Money may be a terribly lame reason, but if that's the only motivation to be had, I'll settle. Just so long as we get up there some day.

but if that's the only motivation to be had, I'll settle

I won't. I demand more of people (myself included). I don't expect it (I have high standards but low expectations) but its better than being comfortable with the status quo.

And while the Moon landings were due to the Cold War, you left out the Mars rover missions; the first NASA Mars rover launched 6 years after the fall of the Berlin wall.

Very true, and very valid point. And the rover lasted for much longer than anticipated, making it a pretty good value.

You've convinced me. We need to double the budget for NASA and roll out the next-gen shuttle ASAP.

NASA sent people to the Moon

Allegedly. ;)

and sent robots to Mars that performed brilliantly (in the name of science!)

Yeah, once they figured out the English/Metric conversions.

NASA sent people to the Moon

Allegedly. ;)

Har har. A few weeks ago I caught the tail end of a Mythbusters episode someone was watching; that myth was Busted. For starters, the NASA astronauts set up reflectors on the Moon that terrestrial lasers can use to easily detect the landing sites.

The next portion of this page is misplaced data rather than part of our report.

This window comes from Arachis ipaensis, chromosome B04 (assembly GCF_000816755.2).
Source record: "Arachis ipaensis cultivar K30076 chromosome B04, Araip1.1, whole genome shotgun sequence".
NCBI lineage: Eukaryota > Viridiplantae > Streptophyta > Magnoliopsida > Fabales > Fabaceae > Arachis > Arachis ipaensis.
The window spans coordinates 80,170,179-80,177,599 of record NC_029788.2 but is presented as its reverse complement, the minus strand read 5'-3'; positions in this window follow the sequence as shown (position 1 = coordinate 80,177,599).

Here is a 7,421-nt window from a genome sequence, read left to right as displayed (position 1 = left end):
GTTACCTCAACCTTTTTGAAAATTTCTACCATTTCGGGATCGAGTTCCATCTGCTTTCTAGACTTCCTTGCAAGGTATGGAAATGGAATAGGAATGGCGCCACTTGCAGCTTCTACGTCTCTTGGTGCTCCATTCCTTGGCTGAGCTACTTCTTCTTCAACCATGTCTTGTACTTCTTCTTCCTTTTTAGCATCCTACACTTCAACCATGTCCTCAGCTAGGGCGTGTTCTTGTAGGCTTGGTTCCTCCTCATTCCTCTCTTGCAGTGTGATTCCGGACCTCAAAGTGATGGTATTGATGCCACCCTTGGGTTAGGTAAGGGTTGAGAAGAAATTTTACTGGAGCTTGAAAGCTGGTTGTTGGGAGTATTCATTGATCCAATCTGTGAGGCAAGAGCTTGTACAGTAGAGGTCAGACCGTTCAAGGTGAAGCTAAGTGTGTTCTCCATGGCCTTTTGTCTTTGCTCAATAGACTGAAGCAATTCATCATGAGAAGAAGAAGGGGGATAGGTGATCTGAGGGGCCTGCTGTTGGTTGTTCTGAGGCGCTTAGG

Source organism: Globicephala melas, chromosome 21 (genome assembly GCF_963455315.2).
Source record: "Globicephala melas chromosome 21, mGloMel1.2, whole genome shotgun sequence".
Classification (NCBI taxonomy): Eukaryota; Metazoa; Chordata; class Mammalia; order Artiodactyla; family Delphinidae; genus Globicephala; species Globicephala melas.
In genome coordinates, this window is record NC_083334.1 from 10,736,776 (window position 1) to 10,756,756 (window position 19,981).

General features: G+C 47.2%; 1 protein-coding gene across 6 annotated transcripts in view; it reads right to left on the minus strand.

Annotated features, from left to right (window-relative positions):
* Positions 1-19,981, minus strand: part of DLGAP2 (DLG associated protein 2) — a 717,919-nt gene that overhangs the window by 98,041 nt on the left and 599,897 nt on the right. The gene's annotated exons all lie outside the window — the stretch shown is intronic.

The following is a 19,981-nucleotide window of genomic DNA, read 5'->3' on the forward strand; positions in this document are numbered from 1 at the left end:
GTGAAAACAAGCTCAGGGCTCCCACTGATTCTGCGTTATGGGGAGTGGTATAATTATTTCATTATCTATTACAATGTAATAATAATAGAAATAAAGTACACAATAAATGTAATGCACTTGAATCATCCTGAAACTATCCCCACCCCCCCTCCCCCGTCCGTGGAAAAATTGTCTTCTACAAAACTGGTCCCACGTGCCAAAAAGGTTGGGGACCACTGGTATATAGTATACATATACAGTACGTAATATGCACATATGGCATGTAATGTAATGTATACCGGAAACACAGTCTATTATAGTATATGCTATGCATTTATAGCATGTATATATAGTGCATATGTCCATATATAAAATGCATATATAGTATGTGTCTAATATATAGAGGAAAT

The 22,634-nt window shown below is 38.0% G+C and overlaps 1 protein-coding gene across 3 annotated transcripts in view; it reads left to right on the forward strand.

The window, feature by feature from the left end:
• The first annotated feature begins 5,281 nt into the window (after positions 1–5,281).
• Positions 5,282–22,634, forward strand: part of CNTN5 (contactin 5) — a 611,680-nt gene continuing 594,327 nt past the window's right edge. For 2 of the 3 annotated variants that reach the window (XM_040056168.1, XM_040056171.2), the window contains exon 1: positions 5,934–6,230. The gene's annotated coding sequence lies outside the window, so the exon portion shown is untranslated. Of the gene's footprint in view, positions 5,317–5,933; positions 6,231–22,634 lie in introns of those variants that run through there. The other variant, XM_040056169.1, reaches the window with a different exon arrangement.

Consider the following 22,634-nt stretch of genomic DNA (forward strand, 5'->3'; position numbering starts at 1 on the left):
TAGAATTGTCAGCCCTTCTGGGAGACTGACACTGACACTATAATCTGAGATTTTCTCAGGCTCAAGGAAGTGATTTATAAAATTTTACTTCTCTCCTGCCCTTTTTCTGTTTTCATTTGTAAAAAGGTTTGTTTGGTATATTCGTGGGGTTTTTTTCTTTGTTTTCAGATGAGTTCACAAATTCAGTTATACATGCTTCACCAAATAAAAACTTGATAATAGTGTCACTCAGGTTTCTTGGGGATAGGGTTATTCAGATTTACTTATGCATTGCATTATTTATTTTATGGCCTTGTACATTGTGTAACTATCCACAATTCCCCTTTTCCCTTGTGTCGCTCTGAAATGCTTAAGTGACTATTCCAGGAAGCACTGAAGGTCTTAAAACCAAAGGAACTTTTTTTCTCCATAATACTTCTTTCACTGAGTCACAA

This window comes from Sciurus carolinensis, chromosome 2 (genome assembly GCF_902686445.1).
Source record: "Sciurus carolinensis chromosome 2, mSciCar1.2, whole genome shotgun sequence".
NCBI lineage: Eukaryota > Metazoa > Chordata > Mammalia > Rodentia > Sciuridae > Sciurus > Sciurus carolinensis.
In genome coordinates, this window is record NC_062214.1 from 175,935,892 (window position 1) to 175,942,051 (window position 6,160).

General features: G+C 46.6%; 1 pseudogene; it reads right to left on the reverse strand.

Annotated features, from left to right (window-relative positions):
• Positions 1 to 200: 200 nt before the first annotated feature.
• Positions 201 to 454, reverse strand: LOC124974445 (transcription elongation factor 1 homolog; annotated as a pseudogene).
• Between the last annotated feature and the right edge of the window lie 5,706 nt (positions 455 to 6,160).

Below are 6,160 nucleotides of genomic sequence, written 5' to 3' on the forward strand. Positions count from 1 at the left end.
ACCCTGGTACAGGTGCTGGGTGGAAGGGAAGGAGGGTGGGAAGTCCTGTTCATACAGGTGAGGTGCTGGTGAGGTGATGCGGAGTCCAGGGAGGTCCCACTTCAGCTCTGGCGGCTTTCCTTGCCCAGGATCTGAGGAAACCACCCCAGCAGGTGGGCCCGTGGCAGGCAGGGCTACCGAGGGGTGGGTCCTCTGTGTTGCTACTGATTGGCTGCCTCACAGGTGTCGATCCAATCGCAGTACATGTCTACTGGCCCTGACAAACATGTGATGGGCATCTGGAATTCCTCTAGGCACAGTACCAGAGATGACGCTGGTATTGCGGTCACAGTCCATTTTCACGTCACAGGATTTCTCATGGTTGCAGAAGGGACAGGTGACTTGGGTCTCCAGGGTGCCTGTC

Funny thing, I had never read Heinlein's Starship Troopers until very recently. His solution to society's ills are basically to not 'spare the rod' when raising your children, and the rest of society's problems solve themselves. The part in which the protagonist's teacher explains that you would not hesitate to whack a dog's nose when housebreaking it - and hence misguided liberals "unscientific" hesitation to whip their kids to straighten 'em out is what destroyed 20th-century democracies. I was thinking as I read it - gee, how did my kids ever survive my mollycoddling? For that matter, how did we even manage to toilet train them without spanking them?

Starship Troopers is supposed to be a SciFi classic, but it is really 80% half-baked social commentary - what a disappointment.

It doesn't really work to hit dogs either.